Courtney dispensing medicine at the mobile clinic
September 17. Nereah advised that the Ministry of Health gives Kenyans a patient record book which they take to their doctor visits for recording. The team decided to include medications in the patient books.
Mobile clinic was held at the Manyera Church. The church was sizable, however, there was no electricity, so we set up under the three windows. We discovered the need to bring more of our own diagnostic equipment (stethoscopes, otoscopes, thermometers, blood pressure cuffs, penlight or head lights, an adult scale).A busy day and we saw 135 patients at the mobile clinic and 43 patients in Ogada Clinic.Four translators assisted during the day.
Dr. Brandon examines baby
Physician Assistant David examines patient
September 18. Mary, Courtney and Sami went to a pharmacy in Migori to purchase 40 bottles of benzyl benzoate for scabies treatment. Angie and Nereah met with the Sub County Medical Officer for Health and the Sub County Nutritionist.Providers saw 145 patients at the Ogada Clinic.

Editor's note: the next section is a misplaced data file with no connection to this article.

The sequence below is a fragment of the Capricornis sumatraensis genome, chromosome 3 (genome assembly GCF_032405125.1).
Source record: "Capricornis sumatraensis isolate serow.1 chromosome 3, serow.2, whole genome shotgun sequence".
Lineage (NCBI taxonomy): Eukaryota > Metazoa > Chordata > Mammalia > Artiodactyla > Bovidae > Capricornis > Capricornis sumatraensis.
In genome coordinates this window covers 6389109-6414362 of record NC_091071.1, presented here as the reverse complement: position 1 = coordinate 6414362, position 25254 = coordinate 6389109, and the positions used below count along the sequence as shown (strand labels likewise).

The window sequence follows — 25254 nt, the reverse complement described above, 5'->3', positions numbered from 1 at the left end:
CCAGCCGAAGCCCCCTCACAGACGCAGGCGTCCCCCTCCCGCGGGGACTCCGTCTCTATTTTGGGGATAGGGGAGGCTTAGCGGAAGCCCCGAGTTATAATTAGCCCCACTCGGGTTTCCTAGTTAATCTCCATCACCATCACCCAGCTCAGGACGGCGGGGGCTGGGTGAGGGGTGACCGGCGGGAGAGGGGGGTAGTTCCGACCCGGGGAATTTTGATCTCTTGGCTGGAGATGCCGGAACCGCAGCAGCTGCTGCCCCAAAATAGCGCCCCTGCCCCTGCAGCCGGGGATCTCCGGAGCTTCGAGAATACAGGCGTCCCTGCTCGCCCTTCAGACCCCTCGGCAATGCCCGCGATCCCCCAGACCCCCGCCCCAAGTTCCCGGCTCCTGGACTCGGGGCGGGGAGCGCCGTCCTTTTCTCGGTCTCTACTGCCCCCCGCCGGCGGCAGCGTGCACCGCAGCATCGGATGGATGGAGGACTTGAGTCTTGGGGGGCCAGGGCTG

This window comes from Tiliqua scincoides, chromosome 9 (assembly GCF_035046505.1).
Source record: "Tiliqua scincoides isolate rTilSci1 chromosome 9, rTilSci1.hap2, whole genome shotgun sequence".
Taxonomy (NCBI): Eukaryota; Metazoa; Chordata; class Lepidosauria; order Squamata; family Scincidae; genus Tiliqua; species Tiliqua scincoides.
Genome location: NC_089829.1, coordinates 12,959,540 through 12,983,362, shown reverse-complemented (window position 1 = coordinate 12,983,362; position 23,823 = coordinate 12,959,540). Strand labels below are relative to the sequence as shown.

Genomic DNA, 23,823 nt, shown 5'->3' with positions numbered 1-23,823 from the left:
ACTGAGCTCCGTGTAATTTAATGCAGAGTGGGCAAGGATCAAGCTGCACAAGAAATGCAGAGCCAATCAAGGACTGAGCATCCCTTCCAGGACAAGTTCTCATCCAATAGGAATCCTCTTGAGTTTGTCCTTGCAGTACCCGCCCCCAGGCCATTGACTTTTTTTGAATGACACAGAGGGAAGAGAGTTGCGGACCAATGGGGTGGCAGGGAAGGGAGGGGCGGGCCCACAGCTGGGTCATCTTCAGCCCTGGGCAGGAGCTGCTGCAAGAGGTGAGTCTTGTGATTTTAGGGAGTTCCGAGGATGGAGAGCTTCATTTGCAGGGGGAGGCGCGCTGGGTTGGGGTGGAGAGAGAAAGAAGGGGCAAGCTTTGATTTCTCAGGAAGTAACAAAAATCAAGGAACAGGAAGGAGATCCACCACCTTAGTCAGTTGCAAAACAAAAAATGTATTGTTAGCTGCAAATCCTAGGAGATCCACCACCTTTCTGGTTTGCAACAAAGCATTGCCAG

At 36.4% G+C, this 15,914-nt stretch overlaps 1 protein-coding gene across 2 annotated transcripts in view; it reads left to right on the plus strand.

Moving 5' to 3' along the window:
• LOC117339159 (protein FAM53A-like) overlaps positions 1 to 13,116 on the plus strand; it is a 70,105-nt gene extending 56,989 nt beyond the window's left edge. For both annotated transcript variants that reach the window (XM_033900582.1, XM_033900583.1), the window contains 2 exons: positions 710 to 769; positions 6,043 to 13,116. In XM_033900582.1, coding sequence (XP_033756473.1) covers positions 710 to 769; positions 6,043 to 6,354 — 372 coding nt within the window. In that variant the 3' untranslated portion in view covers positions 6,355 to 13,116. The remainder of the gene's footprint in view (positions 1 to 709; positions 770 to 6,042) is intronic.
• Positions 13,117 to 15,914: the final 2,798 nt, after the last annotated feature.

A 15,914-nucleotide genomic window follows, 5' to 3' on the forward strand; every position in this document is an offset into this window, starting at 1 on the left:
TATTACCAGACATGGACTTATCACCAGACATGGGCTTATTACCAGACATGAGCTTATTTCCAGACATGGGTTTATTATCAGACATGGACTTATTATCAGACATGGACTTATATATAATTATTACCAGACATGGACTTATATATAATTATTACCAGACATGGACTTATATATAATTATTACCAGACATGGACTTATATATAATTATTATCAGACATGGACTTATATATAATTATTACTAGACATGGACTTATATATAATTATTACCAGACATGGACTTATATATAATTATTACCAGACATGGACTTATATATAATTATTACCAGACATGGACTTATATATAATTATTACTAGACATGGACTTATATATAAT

Brandon taught basic business bookkeeping to Maendeleo Pamoja group officers and farmers who have received P4P seed and fertilizer. He gave them much-appreciated ledgers and calculators. Brandon enjoyed this opportunity.
We had a delicious lunch at Faith’s house (clinic manager Robert’s wife) and later visited the local market for cultural immersion and a little shopping.
Market shopping for Dr. Brandon (L), Charles (center) and Dr. Chuck (R)
Mary, Courtney, Sami, and Nereah visited the Lorena School for Deaf Children. Courtney and Sami taught the children how to analyze drinking water. Mary examined the children and Sami and Courtney applied enamel varnish to their teeth. The children are healthy, happy and learning sign language.
September 19. Power of Milk (POM) day at Ogada Clinic. Providers examined 31 infants.